As they continue their murderous road trip, Miriam offers more insight to the murderous carnage they leave behind: “He was unlucky, just in the wrong place at the wrong time”; “He was a pervert and deserved to die”; “Killing children, now that’s really bad”; “She did bad things but was always trying to do good”; Plummer, shouts, yells, screams (but never cries), accompanied with tics and rapid blinking. She’s always striding off without purpose into cul-de-sacs of murder and violence. She brings a rawness and energy to her character which is totally believable but also empathetic. Can the bad Eunice can become good? Her intensity of character is reminiscent of David Thewlis’ portrayal of Johnny in Mike Leigh’s Naked (1993).
Reeves provides a calm amongst the madness, going along with any instruction without fuss or debate – an innocent bystander, allowing her life to become choreographed by a killer’s insanity. On camera she says with a smile, “We’ve all wanted to pull the train’s emergency cord, or smash the fire glass, drive off from the petrol station. Eunice just does it. She doesn’t care.”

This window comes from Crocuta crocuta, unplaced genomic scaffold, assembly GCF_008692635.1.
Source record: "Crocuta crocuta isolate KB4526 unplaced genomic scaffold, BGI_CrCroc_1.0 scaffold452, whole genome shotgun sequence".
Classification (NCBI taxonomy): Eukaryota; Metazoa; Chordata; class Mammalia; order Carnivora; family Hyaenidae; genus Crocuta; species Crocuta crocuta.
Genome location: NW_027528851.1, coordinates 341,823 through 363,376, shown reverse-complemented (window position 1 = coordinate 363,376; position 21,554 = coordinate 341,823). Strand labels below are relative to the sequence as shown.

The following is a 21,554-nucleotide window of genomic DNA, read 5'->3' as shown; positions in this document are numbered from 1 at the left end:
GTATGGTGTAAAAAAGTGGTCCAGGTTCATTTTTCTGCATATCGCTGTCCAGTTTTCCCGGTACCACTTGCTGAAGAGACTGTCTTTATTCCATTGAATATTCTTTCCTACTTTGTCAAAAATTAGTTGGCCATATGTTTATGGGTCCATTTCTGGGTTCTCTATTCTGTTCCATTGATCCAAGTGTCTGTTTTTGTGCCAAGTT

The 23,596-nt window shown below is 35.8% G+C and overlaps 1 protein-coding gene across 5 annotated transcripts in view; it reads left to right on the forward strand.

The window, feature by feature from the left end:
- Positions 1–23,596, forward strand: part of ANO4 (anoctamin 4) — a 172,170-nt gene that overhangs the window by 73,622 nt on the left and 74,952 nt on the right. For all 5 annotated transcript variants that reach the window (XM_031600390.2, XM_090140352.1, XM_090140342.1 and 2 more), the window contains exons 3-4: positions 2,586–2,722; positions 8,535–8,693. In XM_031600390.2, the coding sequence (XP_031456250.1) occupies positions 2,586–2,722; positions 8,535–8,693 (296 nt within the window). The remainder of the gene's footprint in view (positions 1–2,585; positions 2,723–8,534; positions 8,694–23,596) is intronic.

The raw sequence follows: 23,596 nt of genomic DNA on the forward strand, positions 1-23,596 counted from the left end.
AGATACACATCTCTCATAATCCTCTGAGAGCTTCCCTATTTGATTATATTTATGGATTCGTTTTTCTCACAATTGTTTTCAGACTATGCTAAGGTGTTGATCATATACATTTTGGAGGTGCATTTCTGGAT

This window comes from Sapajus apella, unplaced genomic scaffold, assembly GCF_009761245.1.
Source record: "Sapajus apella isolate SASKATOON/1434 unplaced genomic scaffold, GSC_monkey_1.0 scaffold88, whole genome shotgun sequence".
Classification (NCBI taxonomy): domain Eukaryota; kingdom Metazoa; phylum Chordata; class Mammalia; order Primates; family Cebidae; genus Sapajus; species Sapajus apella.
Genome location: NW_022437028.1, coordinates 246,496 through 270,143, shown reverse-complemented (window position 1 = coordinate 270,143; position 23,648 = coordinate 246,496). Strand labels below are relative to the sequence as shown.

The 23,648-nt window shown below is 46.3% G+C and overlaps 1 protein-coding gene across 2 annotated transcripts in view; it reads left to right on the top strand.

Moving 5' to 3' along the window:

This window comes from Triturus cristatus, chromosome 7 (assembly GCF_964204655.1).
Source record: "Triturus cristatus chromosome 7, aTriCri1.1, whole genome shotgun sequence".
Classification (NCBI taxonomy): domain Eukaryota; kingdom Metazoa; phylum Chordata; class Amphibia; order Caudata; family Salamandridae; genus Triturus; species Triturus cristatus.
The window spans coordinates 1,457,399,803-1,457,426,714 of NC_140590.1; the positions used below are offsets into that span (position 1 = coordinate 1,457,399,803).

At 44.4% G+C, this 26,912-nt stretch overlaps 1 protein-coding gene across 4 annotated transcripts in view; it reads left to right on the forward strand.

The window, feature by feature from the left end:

This is indicative of Boyce’s expansive script and street wise banter. He scatters meaningful poetic and biblical quotes into the script like small incendiary devices waiting to explode. His humour falls into pathos, none more so than when Miriam explains how people’s horoscope signs need to feed off each other or they die. Fire and water, yin and yang. Miriam, in narrative mode, when seeing her first dead person in the boot of their stolen car comments, “Yes I was surprised, but I wasn’t happy”, delivered as though she had just found supermarket meat which should have been refrigerated – a bit disappointed but nothing too serious. But seasons and love don’t last. On a deserted beach under a star lit sky, Eunice tells Miriam that if her love is true then will she would do the one thing she really wants, something which will make her happy. Miriam agrees, “Honest I will, “˜cause I love you.”